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Urban mobility is undergoing a transformation that challenges the long-standing dominance of cars over the cityscape. As decision-makers vie for change, one compelling measure is the establishment of 30 km/h zones within urban areas in combination with efficient speed monitoring. As a result, modern traffic planning can pave the road towards sustainable mobility and increased road safety.

What makes a city “livable”? Deciding factors include housing conditions, healthcare, recreational amenities, environmental protection measures and traffic regulations.

Within the transportation sector, we see that an increasing number of cities and municipalities are adopting innovative solutions to improve road safety. They opt for a modern traffic policy that aligns with the shift towards sustainable mobility and fulfills a primary need of citizens: to move quickly and safely.

Essential Factors of Modern Urban Mobility

How do we create an environment where every road user can move quickly and safely? In general, modern mobility concepts should be designed to minimize the use of private motor vehicles and promote active mobility.

This leads to increased micro mobility and consequently, a greater number of vulnerable road users (VRUs), such as pedestrians and cyclists, who are more susceptible to accidents.

The protection of VRUs must be taken into account when implementing modern mobility solutions. Examples include a high number of bike lanes and traffic-calmed zones.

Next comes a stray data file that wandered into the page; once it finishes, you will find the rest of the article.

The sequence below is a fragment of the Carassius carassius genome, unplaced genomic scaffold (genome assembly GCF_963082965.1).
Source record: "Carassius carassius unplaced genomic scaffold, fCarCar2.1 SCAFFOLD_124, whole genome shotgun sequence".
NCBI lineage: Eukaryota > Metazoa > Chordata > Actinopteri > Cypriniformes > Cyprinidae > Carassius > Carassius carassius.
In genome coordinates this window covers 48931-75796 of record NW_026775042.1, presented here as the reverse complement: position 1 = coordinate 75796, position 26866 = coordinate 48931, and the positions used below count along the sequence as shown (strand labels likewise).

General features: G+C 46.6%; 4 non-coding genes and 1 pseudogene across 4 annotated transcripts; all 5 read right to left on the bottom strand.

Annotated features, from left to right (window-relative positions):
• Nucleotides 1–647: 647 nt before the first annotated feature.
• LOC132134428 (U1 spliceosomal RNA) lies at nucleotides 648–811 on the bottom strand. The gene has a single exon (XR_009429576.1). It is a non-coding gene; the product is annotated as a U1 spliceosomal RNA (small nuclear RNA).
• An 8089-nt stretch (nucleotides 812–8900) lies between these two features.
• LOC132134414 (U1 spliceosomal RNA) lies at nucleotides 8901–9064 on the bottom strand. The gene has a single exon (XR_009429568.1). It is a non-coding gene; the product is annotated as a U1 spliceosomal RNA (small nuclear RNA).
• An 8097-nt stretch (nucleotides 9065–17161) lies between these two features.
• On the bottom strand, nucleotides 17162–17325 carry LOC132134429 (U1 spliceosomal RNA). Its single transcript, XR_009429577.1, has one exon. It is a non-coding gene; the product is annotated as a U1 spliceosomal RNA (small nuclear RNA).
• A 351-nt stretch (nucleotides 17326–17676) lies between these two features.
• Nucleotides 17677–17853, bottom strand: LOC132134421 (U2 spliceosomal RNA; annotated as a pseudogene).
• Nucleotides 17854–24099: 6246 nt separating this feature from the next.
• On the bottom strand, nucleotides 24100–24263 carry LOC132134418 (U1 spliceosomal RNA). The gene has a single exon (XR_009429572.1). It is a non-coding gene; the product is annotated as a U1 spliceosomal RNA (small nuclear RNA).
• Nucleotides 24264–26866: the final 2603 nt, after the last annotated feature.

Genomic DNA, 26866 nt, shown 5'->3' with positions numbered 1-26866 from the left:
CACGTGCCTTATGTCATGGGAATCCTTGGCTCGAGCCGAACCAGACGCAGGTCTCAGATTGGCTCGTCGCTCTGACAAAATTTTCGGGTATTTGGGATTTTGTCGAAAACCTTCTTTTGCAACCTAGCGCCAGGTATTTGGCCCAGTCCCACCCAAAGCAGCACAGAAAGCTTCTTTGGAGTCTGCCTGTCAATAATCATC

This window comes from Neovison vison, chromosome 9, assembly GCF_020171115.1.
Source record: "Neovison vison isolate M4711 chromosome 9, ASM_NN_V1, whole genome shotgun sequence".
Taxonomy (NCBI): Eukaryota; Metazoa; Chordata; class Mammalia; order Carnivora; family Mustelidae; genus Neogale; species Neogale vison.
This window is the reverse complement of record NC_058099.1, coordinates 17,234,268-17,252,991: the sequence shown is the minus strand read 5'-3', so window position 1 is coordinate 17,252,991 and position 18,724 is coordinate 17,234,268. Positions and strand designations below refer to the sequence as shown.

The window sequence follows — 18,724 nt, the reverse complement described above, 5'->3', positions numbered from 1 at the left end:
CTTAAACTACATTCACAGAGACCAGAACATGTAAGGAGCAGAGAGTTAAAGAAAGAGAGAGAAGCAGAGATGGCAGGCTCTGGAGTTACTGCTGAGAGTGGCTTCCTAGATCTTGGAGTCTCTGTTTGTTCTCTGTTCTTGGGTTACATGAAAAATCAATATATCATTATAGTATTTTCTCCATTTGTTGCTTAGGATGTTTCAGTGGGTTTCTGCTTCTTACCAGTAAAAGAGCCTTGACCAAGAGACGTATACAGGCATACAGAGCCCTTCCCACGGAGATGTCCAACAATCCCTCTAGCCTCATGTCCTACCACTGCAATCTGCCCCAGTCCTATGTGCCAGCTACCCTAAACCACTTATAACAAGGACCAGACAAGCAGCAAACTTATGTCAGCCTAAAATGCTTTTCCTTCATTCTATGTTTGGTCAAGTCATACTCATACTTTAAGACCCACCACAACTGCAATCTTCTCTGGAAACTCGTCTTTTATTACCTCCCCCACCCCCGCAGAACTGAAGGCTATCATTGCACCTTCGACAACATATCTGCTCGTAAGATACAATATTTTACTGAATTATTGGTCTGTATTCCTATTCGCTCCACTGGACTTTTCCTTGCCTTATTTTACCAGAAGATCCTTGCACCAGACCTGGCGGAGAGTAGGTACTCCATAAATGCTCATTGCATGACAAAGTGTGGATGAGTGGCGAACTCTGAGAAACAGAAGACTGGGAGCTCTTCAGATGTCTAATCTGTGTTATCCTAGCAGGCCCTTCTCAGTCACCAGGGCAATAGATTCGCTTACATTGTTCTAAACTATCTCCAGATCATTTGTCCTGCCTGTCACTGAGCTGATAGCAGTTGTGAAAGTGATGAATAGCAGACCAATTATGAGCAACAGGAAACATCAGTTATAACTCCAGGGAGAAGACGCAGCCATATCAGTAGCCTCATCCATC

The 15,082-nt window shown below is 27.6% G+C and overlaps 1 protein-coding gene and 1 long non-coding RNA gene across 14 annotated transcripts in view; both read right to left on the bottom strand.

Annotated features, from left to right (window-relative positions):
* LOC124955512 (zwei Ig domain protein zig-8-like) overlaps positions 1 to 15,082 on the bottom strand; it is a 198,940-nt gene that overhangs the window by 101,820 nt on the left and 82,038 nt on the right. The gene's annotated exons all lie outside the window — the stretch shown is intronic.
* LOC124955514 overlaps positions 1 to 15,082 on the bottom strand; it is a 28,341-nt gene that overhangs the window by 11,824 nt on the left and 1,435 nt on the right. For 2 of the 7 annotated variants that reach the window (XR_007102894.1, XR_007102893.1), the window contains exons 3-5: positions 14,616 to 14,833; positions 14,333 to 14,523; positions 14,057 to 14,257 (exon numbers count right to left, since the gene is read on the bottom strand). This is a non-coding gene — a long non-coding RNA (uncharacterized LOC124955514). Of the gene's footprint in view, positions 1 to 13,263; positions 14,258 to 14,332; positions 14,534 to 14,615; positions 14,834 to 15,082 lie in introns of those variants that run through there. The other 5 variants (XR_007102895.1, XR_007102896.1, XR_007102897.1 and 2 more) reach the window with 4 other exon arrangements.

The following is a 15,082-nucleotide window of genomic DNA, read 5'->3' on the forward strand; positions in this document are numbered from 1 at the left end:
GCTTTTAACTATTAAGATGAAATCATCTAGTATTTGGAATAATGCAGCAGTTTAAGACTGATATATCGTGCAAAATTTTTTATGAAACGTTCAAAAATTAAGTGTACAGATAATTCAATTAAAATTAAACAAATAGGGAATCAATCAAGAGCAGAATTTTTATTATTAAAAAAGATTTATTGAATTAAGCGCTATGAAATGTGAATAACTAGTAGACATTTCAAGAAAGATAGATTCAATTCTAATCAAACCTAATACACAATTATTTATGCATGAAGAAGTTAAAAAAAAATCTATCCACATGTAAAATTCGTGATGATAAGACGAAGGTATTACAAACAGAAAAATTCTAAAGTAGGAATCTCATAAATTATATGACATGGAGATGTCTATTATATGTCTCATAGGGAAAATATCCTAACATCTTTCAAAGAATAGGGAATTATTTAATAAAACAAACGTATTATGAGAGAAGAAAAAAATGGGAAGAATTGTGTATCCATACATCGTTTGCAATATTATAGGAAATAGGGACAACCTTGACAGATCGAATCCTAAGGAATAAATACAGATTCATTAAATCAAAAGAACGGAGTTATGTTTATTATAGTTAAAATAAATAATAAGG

Cutting edge sensor technology can play a pivotal role in enhancing road safety at traffic intersections, which are prone to an increased number of accidents. Research projects are ongoing to investigate this, such as at an intersection in Potsdam, Germany. State-of-the-art sensors are installed to monitor both motorized and non-motorized traffic. The goal is to control pedestrian traffic lights in a way that ensures a safe road crossing.

The most straightforward and effective solution, however, is to reduce the speed limit and establish 30 km/h zones in urban areas

Speed Limit of 30 km/h as a Life-Saving Measure

As of May 2021, the WHO (World Health Organization) recommends a global speed limit of 30 km\h for urban areas.

30 km/h (20 mph) streets save lives and protect all who use them, especially the most vulnerable, like pedestrians, cyclists, children and older people and people with disabilities. – World Health Organization (WHO)

Overall, the WHO concludes that even a 1 km/h increase in average speed leads to a 3% higher accident risk and approximately 5% more people die as a result. Theoretically, it takes only an additional 48 seconds to cover a kilometer at 30 km/h as opposed to 50 km/h. Practical evidence indicates that the average speed driven in urban areas is already between 20 and 30 km/h.

Merely establishing speed limits does not yield an increase in road safety. Effective and flexible surveillance is essential to protect all road users.

Safety for All with Traffic Surveillance

Unenforced speed limits create a false sense of security as they are often violated. In 30 km/h zones, many drive at speeds of 40 km/h or more, despite the fact that accident risk scales exponentially with an increase in speed.